Scientists reported a coral reef sector’s exposure to warming as the projected year of onset of annual severe bleaching events, under the ‘business-as-usual’ emissions scenario.
Coral reefs are one of most inspiring ecosystems, with their beauty for tourism, their role in protecting our shorelines from storm waves, and holding the greatest biological marine diversity on earth.
However, coral reefs are in trouble. They face local threats, such as overfishing and pollution, and the common threat of global warming and seas acidification. As temperatures rise, reef corals experience bleaching which can spread to large sections and lead to death.
Unfortunately, with future high sea temperatures from climate models, a severe coral bleaching event will happen every summer in the Commonwealth of the Northern Mariana Islands (CNMI) in the northwestern Pacific Ocean. At this point, reefs are expected to have lower biodiversity, habitat quality and ecosystem goods and services that reefs can provide.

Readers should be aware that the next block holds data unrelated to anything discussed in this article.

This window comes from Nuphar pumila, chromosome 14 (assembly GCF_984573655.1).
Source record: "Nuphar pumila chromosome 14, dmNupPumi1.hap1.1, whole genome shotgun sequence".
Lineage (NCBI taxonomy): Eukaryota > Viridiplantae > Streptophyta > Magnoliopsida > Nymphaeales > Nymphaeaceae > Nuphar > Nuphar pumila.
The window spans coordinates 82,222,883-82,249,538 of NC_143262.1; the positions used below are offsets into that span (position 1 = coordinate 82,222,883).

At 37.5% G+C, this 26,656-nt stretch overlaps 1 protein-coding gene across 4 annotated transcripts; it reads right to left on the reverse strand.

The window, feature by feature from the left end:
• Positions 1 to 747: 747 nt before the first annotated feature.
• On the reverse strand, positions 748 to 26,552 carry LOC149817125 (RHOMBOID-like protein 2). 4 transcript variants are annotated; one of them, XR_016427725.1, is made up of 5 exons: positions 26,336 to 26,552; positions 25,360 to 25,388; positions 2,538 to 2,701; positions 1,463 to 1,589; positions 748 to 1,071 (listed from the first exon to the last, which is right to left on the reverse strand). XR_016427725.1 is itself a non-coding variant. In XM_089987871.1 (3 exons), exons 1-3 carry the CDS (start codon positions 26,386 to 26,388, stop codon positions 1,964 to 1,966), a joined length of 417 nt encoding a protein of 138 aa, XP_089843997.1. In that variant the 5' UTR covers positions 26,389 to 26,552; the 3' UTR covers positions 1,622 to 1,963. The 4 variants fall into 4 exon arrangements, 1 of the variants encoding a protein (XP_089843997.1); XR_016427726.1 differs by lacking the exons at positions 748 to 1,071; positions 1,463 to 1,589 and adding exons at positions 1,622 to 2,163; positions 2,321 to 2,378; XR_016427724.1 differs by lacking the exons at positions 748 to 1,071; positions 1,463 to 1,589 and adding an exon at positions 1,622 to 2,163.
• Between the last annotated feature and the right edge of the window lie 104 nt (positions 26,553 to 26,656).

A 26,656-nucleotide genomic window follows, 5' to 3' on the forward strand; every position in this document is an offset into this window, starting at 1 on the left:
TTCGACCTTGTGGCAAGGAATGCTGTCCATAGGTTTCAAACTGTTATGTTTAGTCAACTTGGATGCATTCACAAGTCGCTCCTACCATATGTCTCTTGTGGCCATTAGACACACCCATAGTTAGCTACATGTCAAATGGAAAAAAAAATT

Global warming is the most urgent global threat to reefs. The 2014-2016 coral bleaching event was the third recorded coral bleaching event in the world, leading to significant coral death worldwide.
The CNMI reefs underwent severe bleaching in 2013 and 2014, with another more minor event in 2016. The 2013 event seems to have led to a significant coral mortality around CNMI.
The situation would get worse, temperature forecast models suggest that this exceptional annual events could become the new norm before next 20 years. So, how can reefs managers react to minimize risks?
A report from NOAA Pacific Islands Fisheries Science Center, Honolulu, Hawaii and SymbioSeas and the Marine Applied Research Center, Wilmington NC, shed light on what does planning local responses to rising temperatures require?
For this group of researchers, three main questions should be answered:
- Exposure: when will a given reef face potentially catastrophic warming?
- Resilience: how likely is a given reef to resist or recover from high temperature events?
- Social Vulnerability: how difficult will it be for the communities that depend on reefs to reduce their reliance on reef resources?